by Swami Lokeswarananda | 165,421 words | ISBN-10: 8185843910 | ISBN-13: 9788185843919
This is the English translation of the Chandogya-upanishad, including a commentary based on Swami Lokeswarananda’s weekly discourses; incorporating extracts from Shankara’s bhasya. The Chandogya Upanishad is a major Hindu philosophical text incorporated in the Sama Veda, and dealing with meditation and Brahman. This edition includes the Sanskrit t...
अग्निर्हिंकारो वायुः प्रस्ताव आदित्य उद्गीथो नक्षत्राणि प्रतिहारश्चन्द्रमा निधनमेतद्राजनं देवतासु प्रोतम् ॥ २.२०.१ ॥
agnirhiṃkāro vāyuḥ prastāva āditya udgītho nakṣatrāṇi pratihāraścandramā nidhanametadrājanaṃ devatāsu protam || 2.20.1 ||
Agniḥ hiṃkāraḥ, fire is the hiṃkāra; vāyuḥ prastāvaḥ, air is the prastāva; ādityaḥ udgīthaḥ, the sun is the udgītha; nakṣatrāṇi pratihāraḥ, the stars are the pratihāra; candramāḥ nidhanam, the moon is the nidhana; etat rājanam, this [Sāma called] Rājana; devatāsu protam, is rooted in the gods and goddesses.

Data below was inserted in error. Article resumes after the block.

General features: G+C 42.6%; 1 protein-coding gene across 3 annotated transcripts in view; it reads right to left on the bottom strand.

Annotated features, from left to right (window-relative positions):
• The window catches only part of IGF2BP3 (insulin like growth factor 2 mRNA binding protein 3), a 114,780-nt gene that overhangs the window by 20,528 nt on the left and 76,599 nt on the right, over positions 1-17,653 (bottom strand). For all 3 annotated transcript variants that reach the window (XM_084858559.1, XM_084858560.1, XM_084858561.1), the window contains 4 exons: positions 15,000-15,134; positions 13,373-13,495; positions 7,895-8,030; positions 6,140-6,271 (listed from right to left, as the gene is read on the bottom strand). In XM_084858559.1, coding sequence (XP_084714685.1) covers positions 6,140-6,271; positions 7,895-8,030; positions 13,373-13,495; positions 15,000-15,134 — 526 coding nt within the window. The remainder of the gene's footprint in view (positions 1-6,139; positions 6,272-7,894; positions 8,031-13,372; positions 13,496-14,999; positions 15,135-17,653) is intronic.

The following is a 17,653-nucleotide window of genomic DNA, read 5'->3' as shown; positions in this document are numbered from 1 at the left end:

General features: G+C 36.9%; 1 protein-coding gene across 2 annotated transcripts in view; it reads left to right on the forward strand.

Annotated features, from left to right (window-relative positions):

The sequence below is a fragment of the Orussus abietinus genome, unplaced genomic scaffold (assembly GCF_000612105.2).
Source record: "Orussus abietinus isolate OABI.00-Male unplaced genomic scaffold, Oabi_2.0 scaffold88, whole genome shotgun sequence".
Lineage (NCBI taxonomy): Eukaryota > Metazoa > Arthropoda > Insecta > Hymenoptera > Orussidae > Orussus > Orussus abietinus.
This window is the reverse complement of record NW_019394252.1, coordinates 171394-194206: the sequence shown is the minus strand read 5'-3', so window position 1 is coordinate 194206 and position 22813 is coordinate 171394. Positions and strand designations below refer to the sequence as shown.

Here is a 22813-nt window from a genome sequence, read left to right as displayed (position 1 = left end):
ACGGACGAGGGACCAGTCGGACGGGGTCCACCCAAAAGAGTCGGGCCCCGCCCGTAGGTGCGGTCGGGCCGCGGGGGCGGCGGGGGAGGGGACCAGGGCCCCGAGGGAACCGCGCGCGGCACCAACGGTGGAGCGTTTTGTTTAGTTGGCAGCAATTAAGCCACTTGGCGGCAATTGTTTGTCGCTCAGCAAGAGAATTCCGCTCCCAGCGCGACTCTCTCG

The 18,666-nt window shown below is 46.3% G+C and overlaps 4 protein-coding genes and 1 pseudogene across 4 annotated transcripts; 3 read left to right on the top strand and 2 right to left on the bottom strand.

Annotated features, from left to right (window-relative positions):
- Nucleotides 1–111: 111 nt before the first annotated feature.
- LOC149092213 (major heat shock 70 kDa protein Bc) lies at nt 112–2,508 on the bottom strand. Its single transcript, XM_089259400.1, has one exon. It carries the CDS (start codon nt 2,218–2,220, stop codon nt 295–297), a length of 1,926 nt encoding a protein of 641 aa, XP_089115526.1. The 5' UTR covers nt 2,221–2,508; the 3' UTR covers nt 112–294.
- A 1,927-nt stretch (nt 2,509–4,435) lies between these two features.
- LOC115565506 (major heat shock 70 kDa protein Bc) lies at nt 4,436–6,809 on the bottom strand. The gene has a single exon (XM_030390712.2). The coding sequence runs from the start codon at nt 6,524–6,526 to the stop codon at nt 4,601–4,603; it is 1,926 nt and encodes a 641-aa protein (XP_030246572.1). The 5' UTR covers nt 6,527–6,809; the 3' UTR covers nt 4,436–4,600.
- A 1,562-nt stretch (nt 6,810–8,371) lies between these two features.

In the previous section the Sāma was worshipped in the parts of the body. Now it is being worshipped in the deities—that is, in the forces of nature.
Fire is the first among the forces of nature, so it is the hiṃkāra. Next to the hiṃkāra is the prastāva. Air is called the prastāva because it comes next after fire, and it is also infinite. The sun is the udgītha, for just as the udgītha is the best among the Sāma songs, so also the sun is the best among the forces of nature. The stars lie scattered, and as we locate them it seems that we are ‘collecting’ (pratihāra) them. That is why the stars are said to be the pratihāra. The moon is said to be the nidhana, because active people go to Candraloka, the world of the moon, after death.
The Sāma called Rājana is rooted in the gods and goddesses, for the deities are by nature luminous (rājana).